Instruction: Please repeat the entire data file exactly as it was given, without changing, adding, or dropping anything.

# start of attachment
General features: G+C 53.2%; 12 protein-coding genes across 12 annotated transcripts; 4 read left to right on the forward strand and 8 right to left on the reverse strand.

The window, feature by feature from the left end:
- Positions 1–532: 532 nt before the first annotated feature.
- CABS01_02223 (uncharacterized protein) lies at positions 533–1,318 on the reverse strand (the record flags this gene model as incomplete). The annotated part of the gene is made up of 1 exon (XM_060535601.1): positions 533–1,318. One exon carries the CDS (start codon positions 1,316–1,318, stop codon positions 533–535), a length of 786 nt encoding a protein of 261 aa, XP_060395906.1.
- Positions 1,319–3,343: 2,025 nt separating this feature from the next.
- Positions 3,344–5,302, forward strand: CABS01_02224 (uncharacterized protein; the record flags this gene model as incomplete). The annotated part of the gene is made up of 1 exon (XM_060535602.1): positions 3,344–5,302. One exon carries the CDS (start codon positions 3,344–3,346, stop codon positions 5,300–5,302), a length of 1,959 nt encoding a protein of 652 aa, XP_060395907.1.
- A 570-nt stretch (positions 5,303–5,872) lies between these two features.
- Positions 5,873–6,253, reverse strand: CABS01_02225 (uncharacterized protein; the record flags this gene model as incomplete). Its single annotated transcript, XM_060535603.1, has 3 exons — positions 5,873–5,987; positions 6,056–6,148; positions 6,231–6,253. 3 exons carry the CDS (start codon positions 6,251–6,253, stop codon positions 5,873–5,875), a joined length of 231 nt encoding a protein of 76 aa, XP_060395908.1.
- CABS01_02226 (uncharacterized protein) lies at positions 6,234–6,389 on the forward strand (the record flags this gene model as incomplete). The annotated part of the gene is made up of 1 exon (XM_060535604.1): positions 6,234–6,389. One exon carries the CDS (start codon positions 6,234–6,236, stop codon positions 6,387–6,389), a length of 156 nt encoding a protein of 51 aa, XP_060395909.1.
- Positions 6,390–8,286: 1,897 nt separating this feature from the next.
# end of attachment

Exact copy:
General features: G+C 53.2%; 12 protein-coding genes across 12 annotated transcripts; 4 read left to right on the forward strand and 8 right to left on the reverse strand.

The window, feature by feature from the left end:
- Positions 1–532: 532 nt before the first annotated feature.
- CABS01_02223 (uncharacterized protein) lies at positions 533–1,318 on the reverse strand (the record flags this gene model as incomplete). The annotated part of the gene is made up of 1 exon (XM_060535601.1): positions 533–1,318. One exon carries the CDS (start codon positions 1,316–1,318, stop codon positions 533–535), a length of 786 nt encoding a protein of 261 aa, XP_060395906.1.
- Positions 1,319–3,343: 2,025 nt separating this feature from the next.
- Positions 3,344–5,302, forward strand: CABS01_02224 (uncharacterized protein; the record flags this gene model as incomplete). The annotated part of the gene is made up of 1 exon (XM_060535602.1): positions 3,344–5,302. One exon carries the CDS (start codon positions 3,344–3,346, stop codon positions 5,300–5,302), a length of 1,959 nt encoding a protein of 652 aa, XP_060395907.1.
- A 570-nt stretch (positions 5,303–5,872) lies between these two features.
- Positions 5,873–6,253, reverse strand: CABS01_02225 (uncharacterized protein; the record flags this gene model as incomplete). Its single annotated transcript, XM_060535603.1, has 3 exons — positions 5,873–5,987; positions 6,056–6,148; positions 6,231–6,253. 3 exons carry the CDS (start codon positions 6,251–6,253, stop codon positions 5,873–5,875), a joined length of 231 nt encoding a protein of 76 aa, XP_060395908.1.
- CABS01_02226 (uncharacterized protein) lies at positions 6,234–6,389 on the forward strand (the record flags this gene model as incomplete). The annotated part of the gene is made up of 1 exon (XM_060535604.1): positions 6,234–6,389. One exon carries the CDS (start codon positions 6,234–6,236, stop codon positions 6,387–6,389), a length of 156 nt encoding a protein of 51 aa, XP_060395909.1.
- Positions 6,390–8,286: 1,897 nt separating this feature from the next.